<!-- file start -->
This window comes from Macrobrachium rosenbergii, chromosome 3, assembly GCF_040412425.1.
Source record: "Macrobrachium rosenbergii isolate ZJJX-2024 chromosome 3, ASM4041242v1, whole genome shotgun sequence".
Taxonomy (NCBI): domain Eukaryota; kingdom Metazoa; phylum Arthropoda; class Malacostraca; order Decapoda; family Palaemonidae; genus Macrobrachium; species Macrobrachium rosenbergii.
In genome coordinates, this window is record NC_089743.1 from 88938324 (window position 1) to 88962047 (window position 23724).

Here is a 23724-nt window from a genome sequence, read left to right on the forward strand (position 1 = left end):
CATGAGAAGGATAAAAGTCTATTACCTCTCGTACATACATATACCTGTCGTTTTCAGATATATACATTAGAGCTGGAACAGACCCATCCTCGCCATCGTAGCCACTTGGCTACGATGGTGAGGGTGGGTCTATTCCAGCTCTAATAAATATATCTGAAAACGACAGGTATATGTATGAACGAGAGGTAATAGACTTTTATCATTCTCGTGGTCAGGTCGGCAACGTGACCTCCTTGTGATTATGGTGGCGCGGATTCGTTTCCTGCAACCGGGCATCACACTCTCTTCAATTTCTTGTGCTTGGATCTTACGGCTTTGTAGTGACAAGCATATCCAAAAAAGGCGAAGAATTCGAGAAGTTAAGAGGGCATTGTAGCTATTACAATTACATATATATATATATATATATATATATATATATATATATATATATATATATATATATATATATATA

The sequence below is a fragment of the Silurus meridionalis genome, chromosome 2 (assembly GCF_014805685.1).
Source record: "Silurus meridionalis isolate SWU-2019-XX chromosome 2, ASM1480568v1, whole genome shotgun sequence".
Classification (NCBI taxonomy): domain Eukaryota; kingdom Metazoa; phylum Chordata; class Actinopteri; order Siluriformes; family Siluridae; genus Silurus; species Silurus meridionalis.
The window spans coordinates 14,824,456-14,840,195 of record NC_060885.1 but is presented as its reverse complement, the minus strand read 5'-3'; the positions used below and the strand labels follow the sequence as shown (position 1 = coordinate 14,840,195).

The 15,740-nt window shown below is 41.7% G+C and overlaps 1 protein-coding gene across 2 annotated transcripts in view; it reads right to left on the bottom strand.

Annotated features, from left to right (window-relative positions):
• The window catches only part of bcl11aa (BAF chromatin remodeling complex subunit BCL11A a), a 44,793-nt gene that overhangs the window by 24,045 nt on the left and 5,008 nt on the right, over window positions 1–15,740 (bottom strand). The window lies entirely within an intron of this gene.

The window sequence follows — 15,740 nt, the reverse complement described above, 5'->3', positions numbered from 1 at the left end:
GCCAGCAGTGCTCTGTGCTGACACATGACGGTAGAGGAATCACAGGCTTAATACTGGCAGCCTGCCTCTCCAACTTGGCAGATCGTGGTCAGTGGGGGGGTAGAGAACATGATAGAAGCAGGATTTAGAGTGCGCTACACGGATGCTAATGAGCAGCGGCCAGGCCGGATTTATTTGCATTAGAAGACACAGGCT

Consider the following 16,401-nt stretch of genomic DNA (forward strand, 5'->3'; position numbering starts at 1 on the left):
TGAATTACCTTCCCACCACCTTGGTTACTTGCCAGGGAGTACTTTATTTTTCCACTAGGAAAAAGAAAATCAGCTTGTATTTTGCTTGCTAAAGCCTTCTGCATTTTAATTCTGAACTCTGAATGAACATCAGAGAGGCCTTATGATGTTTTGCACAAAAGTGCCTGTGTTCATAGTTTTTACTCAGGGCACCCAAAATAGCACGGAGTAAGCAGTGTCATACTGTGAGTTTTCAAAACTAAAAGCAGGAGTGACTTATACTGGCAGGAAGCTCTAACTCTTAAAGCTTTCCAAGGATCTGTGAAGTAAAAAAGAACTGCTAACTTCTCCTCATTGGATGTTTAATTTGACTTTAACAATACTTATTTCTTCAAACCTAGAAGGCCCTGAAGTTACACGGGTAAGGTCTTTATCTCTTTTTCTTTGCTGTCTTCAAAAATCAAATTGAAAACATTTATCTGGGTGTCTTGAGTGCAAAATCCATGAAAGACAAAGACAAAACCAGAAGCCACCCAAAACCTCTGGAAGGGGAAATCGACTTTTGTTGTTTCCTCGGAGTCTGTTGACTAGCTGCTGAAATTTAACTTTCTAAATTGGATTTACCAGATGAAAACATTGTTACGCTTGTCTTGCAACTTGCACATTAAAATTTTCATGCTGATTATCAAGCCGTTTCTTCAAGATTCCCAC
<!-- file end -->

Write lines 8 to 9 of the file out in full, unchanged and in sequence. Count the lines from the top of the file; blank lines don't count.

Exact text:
Source record: "Silurus meridionalis isolate SWU-2019-XX chromosome 2, ASM1480568v1, whole genome shotgun sequence".
Classification (NCBI taxonomy): domain Eukaryota; kingdom Metazoa; phylum Chordata; class Actinopteri; order Siluriformes; family Siluridae; genus Silurus; species Silurus meridionalis.